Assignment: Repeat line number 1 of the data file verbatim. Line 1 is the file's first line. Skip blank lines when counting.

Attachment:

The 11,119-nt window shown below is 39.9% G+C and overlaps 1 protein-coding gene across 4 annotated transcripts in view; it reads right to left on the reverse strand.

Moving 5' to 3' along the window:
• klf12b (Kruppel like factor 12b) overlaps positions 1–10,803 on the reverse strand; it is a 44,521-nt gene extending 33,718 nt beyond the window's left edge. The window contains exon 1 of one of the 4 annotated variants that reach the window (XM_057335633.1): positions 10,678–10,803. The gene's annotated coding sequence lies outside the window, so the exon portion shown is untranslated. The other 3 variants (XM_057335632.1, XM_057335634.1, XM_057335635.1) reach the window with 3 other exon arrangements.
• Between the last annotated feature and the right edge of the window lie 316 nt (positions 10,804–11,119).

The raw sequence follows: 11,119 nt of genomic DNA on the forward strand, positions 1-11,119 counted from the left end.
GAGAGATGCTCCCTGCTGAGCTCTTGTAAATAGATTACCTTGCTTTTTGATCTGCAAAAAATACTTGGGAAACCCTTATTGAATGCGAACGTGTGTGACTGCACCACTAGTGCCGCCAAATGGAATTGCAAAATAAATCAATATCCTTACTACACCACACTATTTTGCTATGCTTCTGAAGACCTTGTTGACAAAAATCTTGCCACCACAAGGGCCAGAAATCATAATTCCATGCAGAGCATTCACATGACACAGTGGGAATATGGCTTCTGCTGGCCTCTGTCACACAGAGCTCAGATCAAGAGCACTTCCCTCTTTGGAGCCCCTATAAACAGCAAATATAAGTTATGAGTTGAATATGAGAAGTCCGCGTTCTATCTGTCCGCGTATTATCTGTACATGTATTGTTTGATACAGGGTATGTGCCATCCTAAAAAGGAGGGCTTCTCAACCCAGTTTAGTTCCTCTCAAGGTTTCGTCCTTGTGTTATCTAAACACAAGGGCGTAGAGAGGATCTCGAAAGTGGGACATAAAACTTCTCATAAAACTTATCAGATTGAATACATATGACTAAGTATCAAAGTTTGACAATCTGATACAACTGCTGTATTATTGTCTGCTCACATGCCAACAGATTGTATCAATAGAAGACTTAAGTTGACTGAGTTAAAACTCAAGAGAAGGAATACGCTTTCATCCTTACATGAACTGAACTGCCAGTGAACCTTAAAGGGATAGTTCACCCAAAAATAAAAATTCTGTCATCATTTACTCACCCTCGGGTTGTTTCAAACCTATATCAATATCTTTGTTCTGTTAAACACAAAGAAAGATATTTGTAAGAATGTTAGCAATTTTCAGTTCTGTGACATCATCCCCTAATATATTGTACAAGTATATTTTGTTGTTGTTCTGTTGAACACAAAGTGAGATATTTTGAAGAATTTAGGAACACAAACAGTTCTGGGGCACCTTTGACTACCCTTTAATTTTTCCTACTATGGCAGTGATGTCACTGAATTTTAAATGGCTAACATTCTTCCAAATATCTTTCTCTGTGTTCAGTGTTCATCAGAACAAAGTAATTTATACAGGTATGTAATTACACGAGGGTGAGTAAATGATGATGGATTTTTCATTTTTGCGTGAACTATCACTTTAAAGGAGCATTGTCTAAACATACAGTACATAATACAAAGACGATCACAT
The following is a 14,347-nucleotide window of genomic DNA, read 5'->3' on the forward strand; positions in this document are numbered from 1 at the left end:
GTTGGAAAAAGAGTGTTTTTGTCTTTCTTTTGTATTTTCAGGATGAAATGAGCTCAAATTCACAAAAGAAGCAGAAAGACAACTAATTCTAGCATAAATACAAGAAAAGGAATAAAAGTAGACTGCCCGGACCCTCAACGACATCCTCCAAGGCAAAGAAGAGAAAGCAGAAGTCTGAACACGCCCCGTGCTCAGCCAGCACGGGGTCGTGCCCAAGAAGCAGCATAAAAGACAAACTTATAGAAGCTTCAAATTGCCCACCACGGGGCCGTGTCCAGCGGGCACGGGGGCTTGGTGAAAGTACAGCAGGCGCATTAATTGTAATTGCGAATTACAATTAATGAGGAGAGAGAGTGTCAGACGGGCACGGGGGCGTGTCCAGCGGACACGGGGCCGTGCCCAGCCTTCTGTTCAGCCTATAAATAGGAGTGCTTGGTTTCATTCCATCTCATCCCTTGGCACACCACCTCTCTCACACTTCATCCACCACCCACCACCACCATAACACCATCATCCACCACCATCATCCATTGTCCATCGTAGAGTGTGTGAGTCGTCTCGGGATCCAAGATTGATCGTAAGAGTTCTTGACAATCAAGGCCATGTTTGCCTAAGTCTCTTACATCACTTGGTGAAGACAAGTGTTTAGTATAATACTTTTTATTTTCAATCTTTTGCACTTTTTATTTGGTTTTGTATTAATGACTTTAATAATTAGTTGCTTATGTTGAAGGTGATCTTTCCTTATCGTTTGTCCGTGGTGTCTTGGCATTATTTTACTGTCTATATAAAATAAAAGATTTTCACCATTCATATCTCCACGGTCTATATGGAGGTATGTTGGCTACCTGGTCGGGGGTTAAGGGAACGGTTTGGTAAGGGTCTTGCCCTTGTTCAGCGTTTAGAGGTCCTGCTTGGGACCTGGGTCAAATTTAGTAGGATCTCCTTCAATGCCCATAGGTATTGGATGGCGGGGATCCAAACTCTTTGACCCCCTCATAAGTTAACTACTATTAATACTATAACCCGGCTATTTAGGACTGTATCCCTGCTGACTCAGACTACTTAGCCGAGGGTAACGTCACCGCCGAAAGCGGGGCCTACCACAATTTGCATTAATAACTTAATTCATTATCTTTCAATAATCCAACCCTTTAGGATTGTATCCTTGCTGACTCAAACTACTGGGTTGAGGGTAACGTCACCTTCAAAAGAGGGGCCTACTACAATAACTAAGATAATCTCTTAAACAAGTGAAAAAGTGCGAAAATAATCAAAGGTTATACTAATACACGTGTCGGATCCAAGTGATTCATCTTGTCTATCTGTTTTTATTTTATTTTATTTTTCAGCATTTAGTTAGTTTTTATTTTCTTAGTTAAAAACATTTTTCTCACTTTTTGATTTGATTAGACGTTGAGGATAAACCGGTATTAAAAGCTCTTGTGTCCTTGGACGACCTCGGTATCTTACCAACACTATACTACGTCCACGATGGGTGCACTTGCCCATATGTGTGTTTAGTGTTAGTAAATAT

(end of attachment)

The 11,119-nt window shown below is 39.9% G+C and overlaps 1 protein-coding gene across 4 annotated transcripts in view; it reads right to left on the reverse strand.